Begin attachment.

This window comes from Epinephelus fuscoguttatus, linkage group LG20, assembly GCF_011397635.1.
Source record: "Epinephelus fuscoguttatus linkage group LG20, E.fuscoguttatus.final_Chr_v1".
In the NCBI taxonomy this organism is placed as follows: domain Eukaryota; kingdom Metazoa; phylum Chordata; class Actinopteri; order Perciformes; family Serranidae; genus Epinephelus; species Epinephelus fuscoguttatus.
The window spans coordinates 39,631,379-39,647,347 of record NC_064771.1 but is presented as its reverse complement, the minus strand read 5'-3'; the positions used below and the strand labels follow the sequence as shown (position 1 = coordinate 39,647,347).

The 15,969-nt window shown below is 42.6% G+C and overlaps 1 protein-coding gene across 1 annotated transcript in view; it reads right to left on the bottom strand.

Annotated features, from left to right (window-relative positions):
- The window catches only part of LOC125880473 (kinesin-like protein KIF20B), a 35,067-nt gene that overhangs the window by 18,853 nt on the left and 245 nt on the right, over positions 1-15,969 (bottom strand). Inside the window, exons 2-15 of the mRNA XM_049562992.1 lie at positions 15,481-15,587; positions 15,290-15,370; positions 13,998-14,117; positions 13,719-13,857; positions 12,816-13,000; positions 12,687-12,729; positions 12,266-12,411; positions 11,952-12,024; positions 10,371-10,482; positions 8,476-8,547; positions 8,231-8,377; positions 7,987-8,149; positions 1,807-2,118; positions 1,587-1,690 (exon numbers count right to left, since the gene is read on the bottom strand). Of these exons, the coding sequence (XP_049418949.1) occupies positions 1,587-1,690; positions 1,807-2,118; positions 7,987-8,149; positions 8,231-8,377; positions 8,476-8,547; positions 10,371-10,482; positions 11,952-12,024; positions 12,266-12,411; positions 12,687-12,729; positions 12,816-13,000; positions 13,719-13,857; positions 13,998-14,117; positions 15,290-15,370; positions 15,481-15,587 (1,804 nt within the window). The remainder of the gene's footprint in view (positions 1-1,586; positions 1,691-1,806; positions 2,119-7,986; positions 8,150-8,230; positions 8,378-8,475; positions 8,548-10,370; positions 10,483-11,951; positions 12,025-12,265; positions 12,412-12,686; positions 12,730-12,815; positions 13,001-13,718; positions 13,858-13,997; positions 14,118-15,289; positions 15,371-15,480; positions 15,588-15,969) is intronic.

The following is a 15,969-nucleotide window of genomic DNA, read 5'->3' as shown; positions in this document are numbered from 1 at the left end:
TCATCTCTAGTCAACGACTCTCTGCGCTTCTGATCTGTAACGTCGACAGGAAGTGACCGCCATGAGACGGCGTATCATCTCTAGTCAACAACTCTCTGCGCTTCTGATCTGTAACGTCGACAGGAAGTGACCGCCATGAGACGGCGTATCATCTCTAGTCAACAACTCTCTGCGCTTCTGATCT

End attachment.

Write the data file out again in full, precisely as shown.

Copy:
This window comes from Epinephelus fuscoguttatus, linkage group LG20, assembly GCF_011397635.1.
Source record: "Epinephelus fuscoguttatus linkage group LG20, E.fuscoguttatus.final_Chr_v1".
In the NCBI taxonomy this organism is placed as follows: domain Eukaryota; kingdom Metazoa; phylum Chordata; class Actinopteri; order Perciformes; family Serranidae; genus Epinephelus; species Epinephelus fuscoguttatus.
The window spans coordinates 39,631,379-39,647,347 of record NC_064771.1 but is presented as its reverse complement, the minus strand read 5'-3'; the positions used below and the strand labels follow the sequence as shown (position 1 = coordinate 39,647,347).

The 15,969-nt window shown below is 42.6% G+C and overlaps 1 protein-coding gene across 1 annotated transcript in view; it reads right to left on the bottom strand.

Annotated features, from left to right (window-relative positions):
- The window catches only part of LOC125880473 (kinesin-like protein KIF20B), a 35,067-nt gene that overhangs the window by 18,853 nt on the left and 245 nt on the right, over positions 1-15,969 (bottom strand). Inside the window, exons 2-15 of the mRNA XM_049562992.1 lie at positions 15,481-15,587; positions 15,290-15,370; positions 13,998-14,117; positions 13,719-13,857; positions 12,816-13,000; positions 12,687-12,729; positions 12,266-12,411; positions 11,952-12,024; positions 10,371-10,482; positions 8,476-8,547; positions 8,231-8,377; positions 7,987-8,149; positions 1,807-2,118; positions 1,587-1,690 (exon numbers count right to left, since the gene is read on the bottom strand). Of these exons, the coding sequence (XP_049418949.1) occupies positions 1,587-1,690; positions 1,807-2,118; positions 7,987-8,149; positions 8,231-8,377; positions 8,476-8,547; positions 10,371-10,482; positions 11,952-12,024; positions 12,266-12,411; positions 12,687-12,729; positions 12,816-13,000; positions 13,719-13,857; positions 13,998-14,117; positions 15,290-15,370; positions 15,481-15,587 (1,804 nt within the window). The remainder of the gene's footprint in view (positions 1-1,586; positions 1,691-1,806; positions 2,119-7,986; positions 8,150-8,230; positions 8,378-8,475; positions 8,548-10,370; positions 10,483-11,951; positions 12,025-12,265; positions 12,412-12,686; positions 12,730-12,815; positions 13,001-13,718; positions 13,858-13,997; positions 14,118-15,289; positions 15,371-15,480; positions 15,588-15,969) is intronic.

The following is a 15,969-nucleotide window of genomic DNA, read 5'->3' as shown; positions in this document are numbered from 1 at the left end:
TCATCTCTAGTCAACGACTCTCTGCGCTTCTGATCTGTAACGTCGACAGGAAGTGACCGCCATGAGACGGCGTATCATCTCTAGTCAACAACTCTCTGCGCTTCTGATCTGTAACGTCGACAGGAAGTGACCGCCATGAGACGGCGTATCATCTCTAGTCAACAACTCTCTGCGCTTCTGATCT